author = "S. Filippov and G.M. Duijsters",
year = "2014",
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language = "English",
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}

Exploring the drivers and elements of subsidiary evolution in several new EU member states. / Filippov, S.; Duijsters, G.M.

In: International Journal of Emerging Markets, Vol. 9, No. 1, 2014, p. 120-146.

Research output: Contribution to journalArticleScientificpeer-review

TY - JOUR

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AU - Filippov, S.

AU - Duijsters, G.M.

PY - 2014

Y1 - 2014

N2 - Purpose– Management of subsidiaries of multinational companies and subsidiary evolution have emerged as important topics in the international business literature. This strand of literature on multinational subsidiaries has provided the necessary analytical models and research tools to study the phenomenon. Nonetheless, while many studies exist on the roles, strategies and evolutions of subsidiaries, and despite its high importance, this area of academic research is still lacking critical mass. Moreover, the extant studies have been conducted in the context of advanced economies, and yet it has been under-researched in the context of emerging economies, and particularly the economies of Eastern Europe, the so-called new EU member states. The study of the phenomenon of subsidiary evolution is the main aim of this paper.Design/methodology/approach– The paper makes use of a proprietary dataset, collected in a self-administered web-based survey conducted among foreign-owned companies in Czech Republic, Hungary and Poland. To test the interrelations between different variables, the paper uses the structural equitation modelling, an advanced technique that allows to account for multiple interdependencies in a model. This approach enables the authors to escape the rigid division between dependent and independent variables, inherent to most conventional econometric models. In the paper, three analytical structural equation modelling (SEM) models were developed, tested and compared.Findings– The empirical analyses show a strong positive relation between the main drivers of subsidiary evolution and the key outcomes of this process. It shows that the tenets of the theory originally developed to describe strategic behaviour of subsidiaries in advanced Western countries, broadly holds for emerging economies too. Moreover, the paper shows that subsidiaries operating in dynamic environments and led by pro-active subsidiary management achieve better results.Research limitations/implications– The study has its limitations. It is of quantitative nature, whereby the most common feature and characteristics of the research object are studied. Despite the convincing results, the phenomenon of subsidiary evolution can be further investigated in a number of case studies in a dynamic perspective, where specific details may come under the spotlight. On the other hand, such results cannot be easily generalised.Originality/value– This study contributes to the extant body of academic literature on subsidiary evolution. The main contribution comes from investigation of this complex phenomenon in the context of emerging economies of new EU member states. Their transitionary dynamics and transformative change have had a profound impact on the functioning of economic agents and foreign subsidiaries in particular. The paper finds important particularities of this context.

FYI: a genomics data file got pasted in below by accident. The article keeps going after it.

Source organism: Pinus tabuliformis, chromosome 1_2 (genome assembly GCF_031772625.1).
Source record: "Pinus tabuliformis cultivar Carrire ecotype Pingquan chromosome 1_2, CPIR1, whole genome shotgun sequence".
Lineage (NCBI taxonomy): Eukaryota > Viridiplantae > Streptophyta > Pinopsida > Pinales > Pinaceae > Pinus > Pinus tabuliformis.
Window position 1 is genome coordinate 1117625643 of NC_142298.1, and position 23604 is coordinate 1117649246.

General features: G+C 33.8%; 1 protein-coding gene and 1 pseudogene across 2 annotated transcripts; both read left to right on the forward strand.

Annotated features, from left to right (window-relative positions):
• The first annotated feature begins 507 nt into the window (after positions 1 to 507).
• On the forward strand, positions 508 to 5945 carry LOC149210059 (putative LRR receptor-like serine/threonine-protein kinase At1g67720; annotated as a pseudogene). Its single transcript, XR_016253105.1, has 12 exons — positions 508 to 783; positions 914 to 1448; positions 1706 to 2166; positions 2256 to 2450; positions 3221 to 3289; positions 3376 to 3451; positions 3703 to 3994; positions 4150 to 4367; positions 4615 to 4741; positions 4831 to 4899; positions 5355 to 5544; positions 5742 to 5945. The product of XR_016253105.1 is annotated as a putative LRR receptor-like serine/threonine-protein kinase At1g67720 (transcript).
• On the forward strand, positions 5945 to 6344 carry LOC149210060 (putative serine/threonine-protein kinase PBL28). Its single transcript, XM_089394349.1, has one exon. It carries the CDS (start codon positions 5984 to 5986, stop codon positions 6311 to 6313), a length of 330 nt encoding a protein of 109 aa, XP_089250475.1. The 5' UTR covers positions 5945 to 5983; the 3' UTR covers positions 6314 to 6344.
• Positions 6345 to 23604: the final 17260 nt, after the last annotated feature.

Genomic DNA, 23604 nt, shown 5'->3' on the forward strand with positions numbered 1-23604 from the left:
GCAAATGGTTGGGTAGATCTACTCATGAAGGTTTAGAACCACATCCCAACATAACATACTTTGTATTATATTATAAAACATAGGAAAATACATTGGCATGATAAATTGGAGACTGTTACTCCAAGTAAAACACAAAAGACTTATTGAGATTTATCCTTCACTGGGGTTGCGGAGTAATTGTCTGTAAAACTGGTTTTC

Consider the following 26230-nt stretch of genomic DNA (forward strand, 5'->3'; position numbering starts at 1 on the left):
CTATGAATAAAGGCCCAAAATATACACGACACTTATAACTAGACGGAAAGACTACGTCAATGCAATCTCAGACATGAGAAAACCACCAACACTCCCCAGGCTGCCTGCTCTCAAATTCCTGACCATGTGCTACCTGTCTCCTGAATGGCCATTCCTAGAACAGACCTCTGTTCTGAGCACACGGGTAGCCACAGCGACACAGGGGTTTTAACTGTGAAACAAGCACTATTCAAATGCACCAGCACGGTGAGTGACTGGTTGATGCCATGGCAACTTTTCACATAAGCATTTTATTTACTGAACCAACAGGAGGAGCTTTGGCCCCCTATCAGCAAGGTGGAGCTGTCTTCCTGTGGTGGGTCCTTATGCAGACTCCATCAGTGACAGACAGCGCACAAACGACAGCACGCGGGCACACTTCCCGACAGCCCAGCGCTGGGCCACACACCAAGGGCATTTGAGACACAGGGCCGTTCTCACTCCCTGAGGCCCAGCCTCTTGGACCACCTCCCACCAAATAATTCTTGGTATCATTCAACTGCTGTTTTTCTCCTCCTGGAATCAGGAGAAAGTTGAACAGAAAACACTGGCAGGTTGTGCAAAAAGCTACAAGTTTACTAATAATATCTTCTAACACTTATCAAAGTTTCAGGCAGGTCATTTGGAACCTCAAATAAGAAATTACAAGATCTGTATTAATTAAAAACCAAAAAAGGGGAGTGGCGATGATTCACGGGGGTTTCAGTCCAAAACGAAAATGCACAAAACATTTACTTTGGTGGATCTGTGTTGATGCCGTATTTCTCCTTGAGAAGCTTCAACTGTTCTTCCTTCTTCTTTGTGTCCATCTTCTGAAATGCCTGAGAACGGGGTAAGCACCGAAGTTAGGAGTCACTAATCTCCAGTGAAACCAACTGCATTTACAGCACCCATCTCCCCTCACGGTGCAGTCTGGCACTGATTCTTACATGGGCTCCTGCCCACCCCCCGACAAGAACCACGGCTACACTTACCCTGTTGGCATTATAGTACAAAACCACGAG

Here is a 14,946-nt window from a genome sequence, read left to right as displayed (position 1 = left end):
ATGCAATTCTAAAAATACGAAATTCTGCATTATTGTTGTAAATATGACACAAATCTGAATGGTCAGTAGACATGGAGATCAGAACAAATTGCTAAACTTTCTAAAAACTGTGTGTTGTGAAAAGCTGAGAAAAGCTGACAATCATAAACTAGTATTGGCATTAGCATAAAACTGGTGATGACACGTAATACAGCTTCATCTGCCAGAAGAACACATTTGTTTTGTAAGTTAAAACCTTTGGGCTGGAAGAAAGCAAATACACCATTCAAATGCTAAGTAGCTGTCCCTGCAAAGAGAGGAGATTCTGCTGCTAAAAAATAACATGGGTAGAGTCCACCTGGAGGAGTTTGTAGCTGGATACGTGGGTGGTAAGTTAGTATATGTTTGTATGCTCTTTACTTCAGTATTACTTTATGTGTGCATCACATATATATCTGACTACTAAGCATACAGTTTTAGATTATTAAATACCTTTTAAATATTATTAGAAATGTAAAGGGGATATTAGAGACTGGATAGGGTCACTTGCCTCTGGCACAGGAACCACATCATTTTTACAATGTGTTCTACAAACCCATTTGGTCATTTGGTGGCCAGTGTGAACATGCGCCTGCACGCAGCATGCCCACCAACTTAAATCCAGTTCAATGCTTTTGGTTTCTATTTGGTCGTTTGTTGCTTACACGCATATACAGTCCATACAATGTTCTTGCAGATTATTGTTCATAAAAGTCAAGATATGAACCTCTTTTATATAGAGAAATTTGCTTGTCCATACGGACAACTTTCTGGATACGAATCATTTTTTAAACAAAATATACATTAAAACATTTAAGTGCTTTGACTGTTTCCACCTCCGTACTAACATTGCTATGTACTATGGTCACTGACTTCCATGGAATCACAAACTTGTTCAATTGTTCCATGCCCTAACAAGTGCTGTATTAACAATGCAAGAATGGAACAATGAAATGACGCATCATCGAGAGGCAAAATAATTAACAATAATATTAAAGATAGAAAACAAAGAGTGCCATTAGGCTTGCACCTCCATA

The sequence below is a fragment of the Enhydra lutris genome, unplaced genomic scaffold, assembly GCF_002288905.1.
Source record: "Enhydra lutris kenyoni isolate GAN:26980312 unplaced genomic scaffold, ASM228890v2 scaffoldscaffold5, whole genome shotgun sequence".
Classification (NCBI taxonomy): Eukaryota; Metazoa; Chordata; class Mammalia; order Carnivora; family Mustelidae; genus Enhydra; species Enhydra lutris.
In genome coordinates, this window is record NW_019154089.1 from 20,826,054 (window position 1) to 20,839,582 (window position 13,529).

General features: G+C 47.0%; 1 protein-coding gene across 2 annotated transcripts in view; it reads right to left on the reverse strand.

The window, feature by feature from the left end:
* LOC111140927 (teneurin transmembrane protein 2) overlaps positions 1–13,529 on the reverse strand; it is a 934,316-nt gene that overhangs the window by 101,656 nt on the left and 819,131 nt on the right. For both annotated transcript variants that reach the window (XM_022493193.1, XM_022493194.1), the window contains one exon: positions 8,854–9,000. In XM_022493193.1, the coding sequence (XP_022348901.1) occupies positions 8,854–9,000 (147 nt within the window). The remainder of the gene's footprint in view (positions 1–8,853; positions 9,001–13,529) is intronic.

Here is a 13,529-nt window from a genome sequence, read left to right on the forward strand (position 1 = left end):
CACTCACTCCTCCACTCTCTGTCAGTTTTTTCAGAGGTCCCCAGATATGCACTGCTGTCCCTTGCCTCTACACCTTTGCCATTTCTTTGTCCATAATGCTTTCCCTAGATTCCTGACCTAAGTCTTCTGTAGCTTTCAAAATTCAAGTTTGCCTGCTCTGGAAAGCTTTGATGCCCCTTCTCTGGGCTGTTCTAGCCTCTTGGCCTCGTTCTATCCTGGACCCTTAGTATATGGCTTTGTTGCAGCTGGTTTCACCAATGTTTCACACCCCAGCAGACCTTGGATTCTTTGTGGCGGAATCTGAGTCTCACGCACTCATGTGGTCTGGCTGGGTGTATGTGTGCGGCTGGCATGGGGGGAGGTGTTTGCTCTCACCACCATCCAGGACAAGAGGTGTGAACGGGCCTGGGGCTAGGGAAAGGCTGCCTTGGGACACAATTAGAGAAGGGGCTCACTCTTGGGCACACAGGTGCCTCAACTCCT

AB - Purpose– Management of subsidiaries of multinational companies and subsidiary evolution have emerged as important topics in the international business literature. This strand of literature on multinational subsidiaries has provided the necessary analytical models and research tools to study the phenomenon. Nonetheless, while many studies exist on the roles, strategies and evolutions of subsidiaries, and despite its high importance, this area of academic research is still lacking critical mass. Moreover, the extant studies have been conducted in the context of advanced economies, and yet it has been under-researched in the context of emerging economies, and particularly the economies of Eastern Europe, the so-called new EU member states. The study of the phenomenon of subsidiary evolution is the main aim of this paper.Design/methodology/approach– The paper makes use of a proprietary dataset, collected in a self-administered web-based survey conducted among foreign-owned companies in Czech Republic, Hungary and Poland. To test the interrelations between different variables, the paper uses the structural equitation modelling, an advanced technique that allows to account for multiple interdependencies in a model. This approach enables the authors to escape the rigid division between dependent and independent variables, inherent to most conventional econometric models. In the paper, three analytical structural equation modelling (SEM) models were developed, tested and compared.Findings– The empirical analyses show a strong positive relation between the main drivers of subsidiary evolution and the key outcomes of this process. It shows that the tenets of the theory originally developed to describe strategic behaviour of subsidiaries in advanced Western countries, broadly holds for emerging economies too. Moreover, the paper shows that subsidiaries operating in dynamic environments and led by pro-active subsidiary management achieve better results.Research limitations/implications– The study has its limitations. It is of quantitative nature, whereby the most common feature and characteristics of the research object are studied. Despite the convincing results, the phenomenon of subsidiary evolution can be further investigated in a number of case studies in a dynamic perspective, where specific details may come under the spotlight. On the other hand, such results cannot be easily generalised.Originality/value– This study contributes to the extant body of academic literature on subsidiary evolution. The main contribution comes from investigation of this complex phenomenon in the context of emerging economies of new EU member states. Their transitionary dynamics and transformative change have had a profound impact on the functioning of economic agents and foreign subsidiaries in particular. The paper finds important particularities of this context.

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JO - International Journal of Emerging Markets

JF - International Journal of Emerging Markets